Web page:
This is a film about Swami Yogananda (later known as Paramahamsa Yogananda), author of the counter-cultural classic “Autobiography of a Yogi” and founder of the Self-Realization Fellowship (SRF). In 1920, Yogananda was one of the first Hindu teachers to arrive in the United States, first in Boston and later in California. “Awake” is a documentary produced by the SRF and is therefore promotion material for Yogananda and his message. Curiously, Swedish public service television (SVT) showed this partisan documentary on the night between Christmas Eve and Christmas Day! In fact, I just finished watching it.
Despite being SRF agit-prop, I found “Awake” interesting. It doesn't shy away from the mystical-religous side of Yogananda's life (alien to many modern Westerners) with classical religious visions, tutelage under a guru, and karmic connections. Yogananda's guru Swami Mukteshwar claimed to be the earthly envoy of Mahavatar Babaji, an immortal being taking the form of a man and residing somewhere in the Himalayas. The documentary also mentions Yogananda's devotion to Jesus, which gives his group a very old fashioned feel. At the same time, “Awake” tries to interpret the yogic message in the light of modern science, especially quantum physics.
A large portion of “Awake” deals with Yogananda's activities (and contretemps) in the United States. There was a countercultural scene in LA already in the 1920's, into which the exotic guru fitted right in. He got in trouble when visiting the racially segregated South, including Washington DC (although President Coolidge agreed to meet him). The FBI kept a file on him, suspecting him of contacts with Indian nationalists (they were right). The scandals led to a break in the SRF, with one of Yogananda's closest aides leaving. During a later visit to India, Yogananda met Mahatma Gandhi himself and taught him the techniques of kriya yoga. For some reason, the documentary doesn't mention the supposed resurrection of Yukteshwar, although it is implied in one scene.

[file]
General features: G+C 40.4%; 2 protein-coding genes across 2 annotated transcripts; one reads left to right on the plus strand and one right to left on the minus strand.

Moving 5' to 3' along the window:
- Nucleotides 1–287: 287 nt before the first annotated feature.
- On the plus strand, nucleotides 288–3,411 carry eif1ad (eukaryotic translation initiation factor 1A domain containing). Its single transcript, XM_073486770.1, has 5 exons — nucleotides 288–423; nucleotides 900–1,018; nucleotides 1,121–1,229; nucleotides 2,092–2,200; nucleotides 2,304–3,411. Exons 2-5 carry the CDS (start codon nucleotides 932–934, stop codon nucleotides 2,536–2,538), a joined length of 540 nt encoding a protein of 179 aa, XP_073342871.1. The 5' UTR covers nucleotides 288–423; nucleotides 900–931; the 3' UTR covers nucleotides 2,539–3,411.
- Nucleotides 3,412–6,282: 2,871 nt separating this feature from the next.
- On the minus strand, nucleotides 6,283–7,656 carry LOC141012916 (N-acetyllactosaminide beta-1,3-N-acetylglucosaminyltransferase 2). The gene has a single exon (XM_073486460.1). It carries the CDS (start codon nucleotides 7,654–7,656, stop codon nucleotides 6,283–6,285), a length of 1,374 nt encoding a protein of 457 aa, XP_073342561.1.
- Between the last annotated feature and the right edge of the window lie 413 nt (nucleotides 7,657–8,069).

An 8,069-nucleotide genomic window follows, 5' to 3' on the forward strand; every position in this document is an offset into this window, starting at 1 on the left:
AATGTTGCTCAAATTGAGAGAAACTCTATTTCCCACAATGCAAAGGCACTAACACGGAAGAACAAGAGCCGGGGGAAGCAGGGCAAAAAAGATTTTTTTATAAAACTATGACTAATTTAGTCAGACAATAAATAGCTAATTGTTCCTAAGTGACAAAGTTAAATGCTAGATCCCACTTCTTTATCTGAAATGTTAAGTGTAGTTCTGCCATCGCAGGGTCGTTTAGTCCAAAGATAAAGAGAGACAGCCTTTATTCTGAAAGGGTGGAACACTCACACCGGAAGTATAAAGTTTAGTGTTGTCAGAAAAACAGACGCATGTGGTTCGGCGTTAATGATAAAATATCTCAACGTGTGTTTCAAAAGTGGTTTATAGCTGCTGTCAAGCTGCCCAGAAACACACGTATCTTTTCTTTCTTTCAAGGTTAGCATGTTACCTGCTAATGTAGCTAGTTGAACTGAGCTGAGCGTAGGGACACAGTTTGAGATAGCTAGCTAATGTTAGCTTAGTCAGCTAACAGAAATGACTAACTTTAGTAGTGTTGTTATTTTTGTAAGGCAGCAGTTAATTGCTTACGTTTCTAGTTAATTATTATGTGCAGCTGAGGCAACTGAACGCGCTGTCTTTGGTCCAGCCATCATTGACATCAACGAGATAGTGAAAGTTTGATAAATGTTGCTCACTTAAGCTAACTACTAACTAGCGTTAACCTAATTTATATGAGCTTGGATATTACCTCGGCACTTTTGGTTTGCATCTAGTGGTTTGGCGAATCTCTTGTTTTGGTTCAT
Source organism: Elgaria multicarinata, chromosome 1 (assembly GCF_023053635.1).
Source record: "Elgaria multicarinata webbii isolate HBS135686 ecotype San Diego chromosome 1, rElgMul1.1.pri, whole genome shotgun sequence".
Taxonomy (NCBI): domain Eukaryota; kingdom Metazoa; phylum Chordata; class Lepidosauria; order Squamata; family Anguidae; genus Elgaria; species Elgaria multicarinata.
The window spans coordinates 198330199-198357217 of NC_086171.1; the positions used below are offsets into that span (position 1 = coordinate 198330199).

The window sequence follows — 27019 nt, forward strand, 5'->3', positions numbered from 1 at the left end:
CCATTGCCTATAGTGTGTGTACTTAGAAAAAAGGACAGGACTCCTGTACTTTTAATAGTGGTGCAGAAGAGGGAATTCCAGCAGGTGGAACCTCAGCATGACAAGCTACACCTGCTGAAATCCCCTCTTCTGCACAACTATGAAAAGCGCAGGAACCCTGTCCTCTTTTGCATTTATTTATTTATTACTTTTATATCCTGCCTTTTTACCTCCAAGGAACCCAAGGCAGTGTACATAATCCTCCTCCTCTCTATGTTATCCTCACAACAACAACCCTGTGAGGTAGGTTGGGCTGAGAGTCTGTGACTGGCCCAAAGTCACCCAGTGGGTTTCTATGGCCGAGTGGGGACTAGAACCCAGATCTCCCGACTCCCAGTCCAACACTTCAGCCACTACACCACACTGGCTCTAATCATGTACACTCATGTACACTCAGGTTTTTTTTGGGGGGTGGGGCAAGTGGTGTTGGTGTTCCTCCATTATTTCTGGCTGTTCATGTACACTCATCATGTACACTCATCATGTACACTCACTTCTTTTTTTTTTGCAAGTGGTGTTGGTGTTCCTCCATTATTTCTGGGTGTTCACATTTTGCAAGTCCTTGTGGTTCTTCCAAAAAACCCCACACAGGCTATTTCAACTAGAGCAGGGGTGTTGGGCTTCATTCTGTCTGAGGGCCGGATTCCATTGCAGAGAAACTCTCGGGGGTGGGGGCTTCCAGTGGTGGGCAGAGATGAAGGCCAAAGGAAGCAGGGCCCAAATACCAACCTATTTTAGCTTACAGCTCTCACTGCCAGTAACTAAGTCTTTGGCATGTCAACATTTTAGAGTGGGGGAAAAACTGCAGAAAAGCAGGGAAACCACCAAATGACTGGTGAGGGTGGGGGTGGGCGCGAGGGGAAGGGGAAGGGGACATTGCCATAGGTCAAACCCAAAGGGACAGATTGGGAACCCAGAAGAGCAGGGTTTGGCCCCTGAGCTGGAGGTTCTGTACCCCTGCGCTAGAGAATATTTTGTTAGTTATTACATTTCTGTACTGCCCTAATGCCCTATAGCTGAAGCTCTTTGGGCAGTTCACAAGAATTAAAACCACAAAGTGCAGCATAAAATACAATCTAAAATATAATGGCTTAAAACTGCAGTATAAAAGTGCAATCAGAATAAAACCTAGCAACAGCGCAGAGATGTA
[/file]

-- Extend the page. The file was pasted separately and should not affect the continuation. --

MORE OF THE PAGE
Persons interviewed include George Harrison, Ravi Shankar, Krishna Das, Deepak Chopra and long-time SRF chairperson Daya Mata. The documentary claims that Steve Jobs only had one book on his I-pod, and yes, it was “Autobiography of a Yogi”. One problem with this production is that it isn't always clear when the real Yogananda is shown, and when actors are reenacting episodes from his life. But perhaps that doesn't matter if you believe the world is an illusion! The exact meaning of kriya yoga isn't explained either, but the few remarks suggests that it's a form of kundalini awakening (and hence could be dangerous if made improperly).
In the end, I give “Awake” four stars, although the slightly dragging character of some segments would perhaps make three-and-a-half a better rating.